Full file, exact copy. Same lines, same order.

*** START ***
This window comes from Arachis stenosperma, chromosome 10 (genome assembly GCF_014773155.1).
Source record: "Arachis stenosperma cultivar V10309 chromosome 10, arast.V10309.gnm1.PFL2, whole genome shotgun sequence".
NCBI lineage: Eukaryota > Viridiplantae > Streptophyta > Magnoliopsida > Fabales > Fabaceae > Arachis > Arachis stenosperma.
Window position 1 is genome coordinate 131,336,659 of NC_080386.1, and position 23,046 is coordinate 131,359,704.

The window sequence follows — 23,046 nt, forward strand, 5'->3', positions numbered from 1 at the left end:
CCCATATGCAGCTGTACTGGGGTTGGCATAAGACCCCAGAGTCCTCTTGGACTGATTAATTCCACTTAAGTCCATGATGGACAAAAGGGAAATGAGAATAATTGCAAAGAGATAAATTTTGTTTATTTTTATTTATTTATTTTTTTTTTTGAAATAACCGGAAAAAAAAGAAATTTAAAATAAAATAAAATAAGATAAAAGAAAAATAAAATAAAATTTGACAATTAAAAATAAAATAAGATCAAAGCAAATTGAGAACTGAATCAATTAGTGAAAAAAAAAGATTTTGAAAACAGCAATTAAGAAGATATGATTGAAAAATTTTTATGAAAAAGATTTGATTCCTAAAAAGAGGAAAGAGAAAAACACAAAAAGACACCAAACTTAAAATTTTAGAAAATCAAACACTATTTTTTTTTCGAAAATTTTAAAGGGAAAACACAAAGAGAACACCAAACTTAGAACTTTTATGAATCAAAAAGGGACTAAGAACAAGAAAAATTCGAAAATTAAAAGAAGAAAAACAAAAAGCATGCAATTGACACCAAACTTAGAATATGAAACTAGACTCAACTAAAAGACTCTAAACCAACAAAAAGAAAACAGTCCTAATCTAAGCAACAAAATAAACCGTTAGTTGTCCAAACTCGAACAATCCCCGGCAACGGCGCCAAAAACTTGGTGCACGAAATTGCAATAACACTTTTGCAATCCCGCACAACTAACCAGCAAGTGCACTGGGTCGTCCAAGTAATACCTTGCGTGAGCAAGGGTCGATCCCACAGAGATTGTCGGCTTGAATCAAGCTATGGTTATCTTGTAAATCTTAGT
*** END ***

This window comes from Arachis stenosperma, chromosome 10 (genome assembly GCF_014773155.1).
Source record: "Arachis stenosperma cultivar V10309 chromosome 10, arast.V10309.gnm1.PFL2, whole genome shotgun sequence".
NCBI lineage: Eukaryota > Viridiplantae > Streptophyta > Magnoliopsida > Fabales > Fabaceae > Arachis > Arachis stenosperma.
Window position 1 is genome coordinate 131,336,659 of NC_080386.1, and position 23,046 is coordinate 131,359,704.

The window sequence follows — 23,046 nt, forward strand, 5'->3', positions numbered from 1 at the left end:
CCCATATGCAGCTGTACTGGGGTTGGCATAAGACCCCAGAGTCCTCTTGGACTGATTAATTCCACTTAAGTCCATGATGGACAAAAGGGAAATGAGAATAATTGCAAAGAGATAAATTTTGTTTATTTTTATTTATTTATTTTTTTTTTTGAAATAACCGGAAAAAAAAGAAATTTAAAATAAAATAAAATAAGATAAAAGAAAAATAAAATAAAATTTGACAATTAAAAATAAAATAAGATCAAAGCAAATTGAGAACTGAATCAATTAGTGAAAAAAAAAGATTTTGAAAACAGCAATTAAGAAGATATGATTGAAAAATTTTTATGAAAAAGATTTGATTCCTAAAAAGAGGAAAGAGAAAAACACAAAAAGACACCAAACTTAAAATTTTAGAAAATCAAACACTATTTTTTTTTCGAAAATTTTAAAGGGAAAACACAAAGAGAACACCAAACTTAGAACTTTTATGAATCAAAAAGGGACTAAGAACAAGAAAAATTCGAAAATTAAAAGAAGAAAAACAAAAAGCATGCAATTGACACCAAACTTAGAATATGAAACTAGACTCAACTAAAAGACTCTAAACCAACAAAAAGAAAACAGTCCTAATCTAAGCAACAAAATAAACCGTTAGTTGTCCAAACTCGAACAATCCCCGGCAACGGCGCCAAAAACTTGGTGCACGAAATTGCAATAACACTTTTGCAATCCCGCACAACTAACCAGCAAGTGCACTGGGTCGTCCAAGTAATACCTTGCGTGAGCAAGGGTCGATCCCACAGAGATTGTCGGCTTGAATCAAGCTATGGTTATCTTGTAAATCTTAGT